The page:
In this lesson, you’ll learn about the kind of waves that are responsible for our experience of musical notes. These waves are called standing waves. Learn what makes them unique and how they represent the notes we hear.
What Is a Standing Wave?
Imagine plucking a string on a guitar or blowing into a whistle. In both situations, you are creating vibrations, also known as mechanical waves, within the body of the instrument. The vibrating instrument creates sound that your ears detect after energy from the vibration (in the form of a sound wave) travels through the air to your ear. The vibrations that are created within the instrument itself are known specifically as standing waves.
A standing wave is a particular kind of wave that can only be created when a wave’s motion is restricted to a finite region. To understand exactly what this means, let’s focus on a vibrating guitar string. The guitar string’s motion is restricted on both ends of the string: on the fretboard by your finger on one side and by the bridge on the other side, where it attaches to the body of the guitar. When the string is plucked, the wave reflects off each of these boundaries. The wave’s energy quickly spreads out as it repeatedly moves back and forth between the two ends of the string. Through a complicated process of interference, standing waves are produced.
Characteristics of a Standing Wave
A standing wave gets is name from the fact that it does not appear to be traveling from one side of the string to the other. Rather, it is waving while it stands in place. Take a look at the following standing wave modeled after the string of a guitar:
Even though the spring is only fixed in place at the ends so the entire middle can vibrate freely, you can see that there are some points on the string that are not moving at all. These stationary points on a standing wave are called nodes.
The standing wave shown has three nodes; we only count the untethered stationary points, not the endpoints, of the string where it is being held down. The points that are halfway between two adjacent nodes, where the motion of the string has the greatest deviation from its unplucked position, are called antinodes. The wave depicted has four antinodes – a standing wave always has one more antinode than its number of nodes.
Frequency and the Harmonic Series
So, why do notes played on an instrument sound ‘musical’ compared to, say, the waves that are created when you turn on a garbage disposal or knock over a box? The answer to this question is related to the frequencies of oscillation of standing waves. The frequency of any wave (which includes standing waves) is measured in units of hertz (Hz) and is defined as the number of times the wave repeats its up-and-down motion in one second. The frequency of a standing wave is directly related to its number of antinodes. Specifically, if L is the length of the string, and v is the translational speed of waves on the string, then the frequency of oscillation of the standing wave f with n antinodes is given by this formula:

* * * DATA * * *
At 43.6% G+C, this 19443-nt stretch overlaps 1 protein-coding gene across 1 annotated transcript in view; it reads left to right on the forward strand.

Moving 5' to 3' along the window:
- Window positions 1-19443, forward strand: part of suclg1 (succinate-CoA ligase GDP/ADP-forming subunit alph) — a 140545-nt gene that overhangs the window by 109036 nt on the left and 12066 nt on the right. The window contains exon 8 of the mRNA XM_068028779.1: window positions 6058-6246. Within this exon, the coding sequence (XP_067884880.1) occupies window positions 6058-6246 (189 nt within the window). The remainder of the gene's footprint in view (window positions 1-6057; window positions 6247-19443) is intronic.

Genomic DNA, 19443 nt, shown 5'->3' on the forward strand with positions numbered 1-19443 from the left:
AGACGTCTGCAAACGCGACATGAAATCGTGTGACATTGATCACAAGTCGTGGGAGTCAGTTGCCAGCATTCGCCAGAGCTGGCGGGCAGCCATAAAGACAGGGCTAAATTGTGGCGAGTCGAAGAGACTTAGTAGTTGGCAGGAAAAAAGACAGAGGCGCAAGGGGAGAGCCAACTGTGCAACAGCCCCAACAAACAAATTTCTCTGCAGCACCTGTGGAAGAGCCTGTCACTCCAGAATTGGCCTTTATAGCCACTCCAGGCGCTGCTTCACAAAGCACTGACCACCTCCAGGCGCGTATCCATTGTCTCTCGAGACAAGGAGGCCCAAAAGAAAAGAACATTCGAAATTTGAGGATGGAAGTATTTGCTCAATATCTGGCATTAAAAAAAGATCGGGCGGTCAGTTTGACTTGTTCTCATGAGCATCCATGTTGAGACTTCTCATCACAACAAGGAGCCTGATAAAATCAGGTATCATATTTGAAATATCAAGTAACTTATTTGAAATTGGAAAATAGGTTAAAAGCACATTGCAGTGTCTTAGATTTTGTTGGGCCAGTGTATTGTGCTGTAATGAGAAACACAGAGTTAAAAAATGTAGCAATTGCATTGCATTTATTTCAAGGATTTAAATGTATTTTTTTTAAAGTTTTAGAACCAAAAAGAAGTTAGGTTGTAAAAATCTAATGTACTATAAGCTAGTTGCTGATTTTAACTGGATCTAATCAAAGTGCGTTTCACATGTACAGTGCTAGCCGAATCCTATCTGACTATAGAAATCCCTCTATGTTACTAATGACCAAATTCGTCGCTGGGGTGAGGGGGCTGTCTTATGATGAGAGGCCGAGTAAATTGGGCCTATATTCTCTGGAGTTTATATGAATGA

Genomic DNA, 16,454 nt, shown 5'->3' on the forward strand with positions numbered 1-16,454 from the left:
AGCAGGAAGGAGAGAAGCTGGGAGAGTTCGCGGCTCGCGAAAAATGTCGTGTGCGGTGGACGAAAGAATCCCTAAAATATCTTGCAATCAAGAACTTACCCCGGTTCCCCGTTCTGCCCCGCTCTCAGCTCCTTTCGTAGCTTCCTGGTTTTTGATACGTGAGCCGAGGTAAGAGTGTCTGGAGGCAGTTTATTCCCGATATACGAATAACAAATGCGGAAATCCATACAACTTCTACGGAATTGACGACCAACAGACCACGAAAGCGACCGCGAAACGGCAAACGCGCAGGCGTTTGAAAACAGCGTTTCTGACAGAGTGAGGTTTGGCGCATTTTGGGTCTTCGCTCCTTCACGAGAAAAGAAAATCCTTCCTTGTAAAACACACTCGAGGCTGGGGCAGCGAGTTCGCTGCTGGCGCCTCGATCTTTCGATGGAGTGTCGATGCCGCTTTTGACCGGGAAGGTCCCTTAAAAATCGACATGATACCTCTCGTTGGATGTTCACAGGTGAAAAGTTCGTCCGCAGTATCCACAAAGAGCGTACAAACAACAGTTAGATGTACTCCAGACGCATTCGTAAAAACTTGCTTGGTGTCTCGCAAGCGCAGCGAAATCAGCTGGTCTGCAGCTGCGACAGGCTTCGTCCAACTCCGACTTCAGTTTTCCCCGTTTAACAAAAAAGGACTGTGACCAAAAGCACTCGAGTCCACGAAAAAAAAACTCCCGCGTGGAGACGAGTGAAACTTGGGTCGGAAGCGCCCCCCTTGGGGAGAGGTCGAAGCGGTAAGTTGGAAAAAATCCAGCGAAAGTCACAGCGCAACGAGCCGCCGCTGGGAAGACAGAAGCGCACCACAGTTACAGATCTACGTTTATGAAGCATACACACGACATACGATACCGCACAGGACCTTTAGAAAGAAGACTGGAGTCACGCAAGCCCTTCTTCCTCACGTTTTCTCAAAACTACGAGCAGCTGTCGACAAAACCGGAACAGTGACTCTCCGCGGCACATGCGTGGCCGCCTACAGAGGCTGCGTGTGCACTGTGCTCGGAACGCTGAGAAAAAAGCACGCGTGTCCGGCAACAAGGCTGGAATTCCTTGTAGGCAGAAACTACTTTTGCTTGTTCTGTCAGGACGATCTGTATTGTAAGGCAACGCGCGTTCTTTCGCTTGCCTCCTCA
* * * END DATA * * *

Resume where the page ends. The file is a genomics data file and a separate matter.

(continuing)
Musical sounds tend to consist of a limited number of specific frequencies that are related in mathematically simple ways, whereas general ‘noise’ consists of a continuous range of frequencies. The frequencies of standing waves turn out to be limited by a simple mathematical relation.
When a string that is restricted on both ends is plucked, the frequencies of the waves that appear on the string are limited to certain values that can be calculated with the formula. The fact that the frequencies are limited is seen in the formula because the number of antinodes n can only take on integer values – 1, 2, 3, etc. – because a standing wave cannot have, say, 1.5 or 2.75 antinodes. It can only have a whole number of antinodes, and it follows that the frequencies of standing waves on a plucked string can only take on very specific values.
The set of allowed frequencies for a particular string defined by the formula above is called the harmonic series of the string. Since each allowed frequency corresponds to a vibration with a different number of antinodes, the harmonic series is usually represented in a diagram depicting the general shape of the string for each possible frequency, or harmonic. The first three harmonics, with one, two, and three antinodes, are depicted in the diagram below. As the number of antinodes n increases, so does the frequency of the wave.
Standing waves, or waves with fixed stationary points on them, can be observed on guitar strings when plucked, and (in some form) within nearly every other musical instrument. They form when a vibration is restricted, confined to a region with boundaries or endpoints. The stationary points on the wave are called nodes, and their inverse, the points of greatest deviation from the center, are referred to as antinodes. Due to the restriction of the vibration to a particular region, the frequencies of standing waves are limited, which is the feature of musical sounds.
We can predict the base frequency of a standing wave with a particular length, wave speed, and number of antinodes using the formula:
The same standing wave is then only capable of achieving frequencies that are whole integer multiples of its base frequency. The set of allowed frequencies is called the harmonic series and is an important term that is used to discuss the physics of music.